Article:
Organized Konfusion

  • Organized Konfusion
  • Organized Konfusion (Hollywood BASIC) 1991 
  • Stress: The Extinction Agenda (Hollywood BASIC) 1994 
  • The Equinox (Priority) 1997 
  • Pharoahe Monche
  • Internal Affairs (Rawkus) 1999 

New York’s Organized Konfusion started as a duo of Queens high school friends concerned just as much with graffiti art, comic books and science fiction as with urban survival, black family life and fly beats and rhymes. Prince Poetry and Pharoahe Monche had formidable mentors — among them the late hip-hop producer Paul C. and the Ultramagnetic MCs — but they added up to much more than the sum of their influences. “Releasing Hypnotical Gases,” on the band’s debut, begins with an obscure break from Weather Report and then shifts up-tempo into a riveting apocalypse narrative. That the track also worked as an extended scatological joke, a comic-book fanatic’s trivia test and one of most complex set of battle rhymes ever written shows how weird, funny and virtuosic Organized Konfusion could be. At the same time, though, they offered vivid snapshots of black life — reminiscing on the family on “Who Stole My Last Piece of Chicken?” and relaxing with friends on “Fudge Pudge.”

After three years of disillusioning experiences in the record industry, Poetry and Monche turned in the none-too-subtly named Stress: The Extinction Agenda. “Black Sunday,” sort of an autobiographical sequel to “Who Stole My Last Piece of Chicken?,” lacks that earlier track’s lightness and nostalgia, replacing it with bluesy ennui and anti-corporate rage. The final track is simply entitled “Maintain.” But if the album catches the duo in a stalemate with larger forces (Disney, the parent company of their record label, to be exact), its sound is often gripping. The duo’s counterpoint to the unrestrained gunplay of hardcore rap, a jarring barrel’s-eye view on “Stray Bullet,” is absolutely compelling. Stress: The Extinction Agenda also finds its groove more consistently than the first LP, moving lithely from the thick jazz textures of “The Extinction Agenda” to the stark colors of “Stress” to the easy funk of “3-2-1.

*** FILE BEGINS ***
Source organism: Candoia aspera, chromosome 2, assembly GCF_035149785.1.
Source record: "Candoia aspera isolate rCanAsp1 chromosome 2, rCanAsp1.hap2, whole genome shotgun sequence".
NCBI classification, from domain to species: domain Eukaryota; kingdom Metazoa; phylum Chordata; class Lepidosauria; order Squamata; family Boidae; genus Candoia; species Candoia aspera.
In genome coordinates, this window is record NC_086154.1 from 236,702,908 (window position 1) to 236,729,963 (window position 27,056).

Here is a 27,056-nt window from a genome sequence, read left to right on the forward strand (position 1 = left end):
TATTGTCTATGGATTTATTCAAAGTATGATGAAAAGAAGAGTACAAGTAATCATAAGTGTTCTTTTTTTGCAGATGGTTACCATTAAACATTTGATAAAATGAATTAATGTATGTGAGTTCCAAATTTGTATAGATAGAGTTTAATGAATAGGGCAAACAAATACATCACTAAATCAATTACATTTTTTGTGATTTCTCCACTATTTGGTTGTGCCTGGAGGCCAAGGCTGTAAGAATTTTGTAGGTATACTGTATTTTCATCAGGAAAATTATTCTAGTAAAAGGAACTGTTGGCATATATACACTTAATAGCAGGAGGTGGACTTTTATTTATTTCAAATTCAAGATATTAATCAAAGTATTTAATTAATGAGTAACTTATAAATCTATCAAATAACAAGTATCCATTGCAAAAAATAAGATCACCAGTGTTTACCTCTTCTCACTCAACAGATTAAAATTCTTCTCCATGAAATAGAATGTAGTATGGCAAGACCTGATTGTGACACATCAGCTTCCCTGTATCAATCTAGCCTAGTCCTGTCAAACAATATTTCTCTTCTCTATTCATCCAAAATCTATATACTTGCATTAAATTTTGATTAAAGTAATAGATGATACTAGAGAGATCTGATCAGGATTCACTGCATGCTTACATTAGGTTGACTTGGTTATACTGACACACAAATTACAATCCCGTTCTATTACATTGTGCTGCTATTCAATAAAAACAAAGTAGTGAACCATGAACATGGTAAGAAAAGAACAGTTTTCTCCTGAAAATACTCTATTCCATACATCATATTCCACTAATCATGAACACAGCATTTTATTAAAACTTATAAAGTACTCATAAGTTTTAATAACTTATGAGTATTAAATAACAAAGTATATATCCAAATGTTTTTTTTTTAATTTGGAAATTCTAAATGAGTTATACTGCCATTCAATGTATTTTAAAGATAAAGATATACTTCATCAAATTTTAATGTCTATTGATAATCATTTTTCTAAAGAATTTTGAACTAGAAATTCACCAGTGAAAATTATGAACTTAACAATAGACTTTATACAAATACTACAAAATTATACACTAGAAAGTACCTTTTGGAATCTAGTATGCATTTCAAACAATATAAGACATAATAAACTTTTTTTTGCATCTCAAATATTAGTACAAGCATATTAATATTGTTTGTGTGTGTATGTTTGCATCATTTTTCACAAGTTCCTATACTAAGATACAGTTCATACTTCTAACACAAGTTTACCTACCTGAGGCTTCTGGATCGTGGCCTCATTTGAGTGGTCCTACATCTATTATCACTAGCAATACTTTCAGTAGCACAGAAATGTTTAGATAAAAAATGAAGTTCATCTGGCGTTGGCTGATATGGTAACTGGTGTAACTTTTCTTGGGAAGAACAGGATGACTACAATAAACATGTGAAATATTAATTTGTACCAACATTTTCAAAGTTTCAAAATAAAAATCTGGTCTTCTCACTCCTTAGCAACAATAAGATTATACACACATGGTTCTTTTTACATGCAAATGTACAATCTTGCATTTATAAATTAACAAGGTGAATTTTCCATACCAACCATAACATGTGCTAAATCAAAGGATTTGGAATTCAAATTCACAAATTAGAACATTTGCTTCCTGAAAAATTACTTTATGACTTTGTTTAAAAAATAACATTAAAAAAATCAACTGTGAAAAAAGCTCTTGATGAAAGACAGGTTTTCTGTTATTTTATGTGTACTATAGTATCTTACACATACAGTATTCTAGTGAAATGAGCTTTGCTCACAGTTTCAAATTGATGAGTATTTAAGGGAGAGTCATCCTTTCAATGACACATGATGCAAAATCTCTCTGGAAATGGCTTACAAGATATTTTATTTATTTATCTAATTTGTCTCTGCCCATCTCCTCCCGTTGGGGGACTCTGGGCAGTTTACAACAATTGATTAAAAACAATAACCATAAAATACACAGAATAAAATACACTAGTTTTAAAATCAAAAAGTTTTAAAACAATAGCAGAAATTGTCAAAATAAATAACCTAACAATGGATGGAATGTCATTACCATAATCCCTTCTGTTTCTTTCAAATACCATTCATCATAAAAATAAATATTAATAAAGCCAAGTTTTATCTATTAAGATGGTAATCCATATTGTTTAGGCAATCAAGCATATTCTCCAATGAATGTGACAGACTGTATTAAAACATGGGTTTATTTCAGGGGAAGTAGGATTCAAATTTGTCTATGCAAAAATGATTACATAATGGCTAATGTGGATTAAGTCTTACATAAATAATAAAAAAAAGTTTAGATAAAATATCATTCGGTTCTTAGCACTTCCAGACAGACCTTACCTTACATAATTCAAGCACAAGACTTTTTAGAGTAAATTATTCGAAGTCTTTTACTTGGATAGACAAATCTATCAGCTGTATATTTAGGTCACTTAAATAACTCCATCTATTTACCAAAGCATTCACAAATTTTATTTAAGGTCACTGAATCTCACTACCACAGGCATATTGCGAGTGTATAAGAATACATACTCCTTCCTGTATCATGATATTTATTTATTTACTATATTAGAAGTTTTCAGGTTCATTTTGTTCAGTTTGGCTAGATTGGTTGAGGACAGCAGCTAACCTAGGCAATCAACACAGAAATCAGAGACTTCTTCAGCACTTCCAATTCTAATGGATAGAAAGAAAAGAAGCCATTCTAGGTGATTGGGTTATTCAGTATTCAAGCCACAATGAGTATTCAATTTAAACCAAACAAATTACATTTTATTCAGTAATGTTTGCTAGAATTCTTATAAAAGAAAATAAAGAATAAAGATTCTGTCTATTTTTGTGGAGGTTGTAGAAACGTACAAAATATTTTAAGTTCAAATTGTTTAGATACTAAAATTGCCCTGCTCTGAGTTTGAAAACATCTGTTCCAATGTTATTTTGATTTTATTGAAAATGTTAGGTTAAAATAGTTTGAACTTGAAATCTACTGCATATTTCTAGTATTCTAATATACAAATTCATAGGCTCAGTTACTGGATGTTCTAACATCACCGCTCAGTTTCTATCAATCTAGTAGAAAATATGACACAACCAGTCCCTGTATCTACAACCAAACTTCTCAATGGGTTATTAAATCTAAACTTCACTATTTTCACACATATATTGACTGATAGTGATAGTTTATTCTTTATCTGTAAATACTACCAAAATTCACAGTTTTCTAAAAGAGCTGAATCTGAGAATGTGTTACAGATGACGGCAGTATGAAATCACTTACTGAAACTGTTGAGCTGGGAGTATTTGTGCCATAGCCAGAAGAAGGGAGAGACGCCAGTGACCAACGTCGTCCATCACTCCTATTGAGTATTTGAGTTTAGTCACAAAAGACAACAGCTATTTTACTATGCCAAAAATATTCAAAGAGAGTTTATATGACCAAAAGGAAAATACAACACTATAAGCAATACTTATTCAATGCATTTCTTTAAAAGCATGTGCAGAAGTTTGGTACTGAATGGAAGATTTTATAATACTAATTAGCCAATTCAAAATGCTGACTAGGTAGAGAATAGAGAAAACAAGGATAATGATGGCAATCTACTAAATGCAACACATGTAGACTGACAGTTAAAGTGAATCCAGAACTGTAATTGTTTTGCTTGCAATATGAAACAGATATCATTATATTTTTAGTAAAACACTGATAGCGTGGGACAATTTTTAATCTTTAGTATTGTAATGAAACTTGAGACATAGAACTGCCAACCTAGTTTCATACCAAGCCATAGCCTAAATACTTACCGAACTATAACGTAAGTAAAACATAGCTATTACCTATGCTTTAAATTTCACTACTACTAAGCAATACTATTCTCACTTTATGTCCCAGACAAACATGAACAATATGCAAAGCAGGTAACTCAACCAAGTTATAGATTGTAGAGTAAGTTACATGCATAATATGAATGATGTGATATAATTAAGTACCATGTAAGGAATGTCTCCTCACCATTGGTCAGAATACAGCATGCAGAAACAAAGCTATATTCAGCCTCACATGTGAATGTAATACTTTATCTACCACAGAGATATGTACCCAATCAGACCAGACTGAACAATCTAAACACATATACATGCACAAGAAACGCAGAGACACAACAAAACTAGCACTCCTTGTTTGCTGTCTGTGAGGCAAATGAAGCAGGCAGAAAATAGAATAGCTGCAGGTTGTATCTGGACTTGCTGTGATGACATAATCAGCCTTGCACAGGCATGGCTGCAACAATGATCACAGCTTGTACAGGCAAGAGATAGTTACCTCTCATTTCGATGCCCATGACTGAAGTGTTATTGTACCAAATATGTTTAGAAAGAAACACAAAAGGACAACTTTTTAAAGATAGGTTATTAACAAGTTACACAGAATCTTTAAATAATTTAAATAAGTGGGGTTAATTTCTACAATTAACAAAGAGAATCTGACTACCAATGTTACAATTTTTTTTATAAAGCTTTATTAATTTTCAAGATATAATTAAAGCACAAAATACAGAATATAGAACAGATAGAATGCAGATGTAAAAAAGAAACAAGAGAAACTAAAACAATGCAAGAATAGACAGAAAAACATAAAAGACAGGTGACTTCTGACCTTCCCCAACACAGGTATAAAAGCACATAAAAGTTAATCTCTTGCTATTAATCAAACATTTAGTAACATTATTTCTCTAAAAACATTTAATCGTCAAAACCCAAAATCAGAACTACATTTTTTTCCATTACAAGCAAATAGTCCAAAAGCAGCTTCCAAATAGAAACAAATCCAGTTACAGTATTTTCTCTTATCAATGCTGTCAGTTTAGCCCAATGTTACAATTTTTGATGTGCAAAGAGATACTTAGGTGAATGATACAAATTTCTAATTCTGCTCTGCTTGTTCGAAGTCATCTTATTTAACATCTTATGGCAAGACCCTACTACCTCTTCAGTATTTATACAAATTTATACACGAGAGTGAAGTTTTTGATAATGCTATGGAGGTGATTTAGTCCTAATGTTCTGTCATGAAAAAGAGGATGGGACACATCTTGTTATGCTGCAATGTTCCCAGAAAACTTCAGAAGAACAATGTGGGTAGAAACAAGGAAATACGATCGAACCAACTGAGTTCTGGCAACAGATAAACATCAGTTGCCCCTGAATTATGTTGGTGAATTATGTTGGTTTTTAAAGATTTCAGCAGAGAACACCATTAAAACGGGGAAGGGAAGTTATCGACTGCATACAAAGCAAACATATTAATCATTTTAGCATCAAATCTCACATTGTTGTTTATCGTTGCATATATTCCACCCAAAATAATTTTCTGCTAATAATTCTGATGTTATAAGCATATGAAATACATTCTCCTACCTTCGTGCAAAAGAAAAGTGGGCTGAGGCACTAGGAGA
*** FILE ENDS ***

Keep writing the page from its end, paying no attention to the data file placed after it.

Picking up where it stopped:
[Jeff Chang]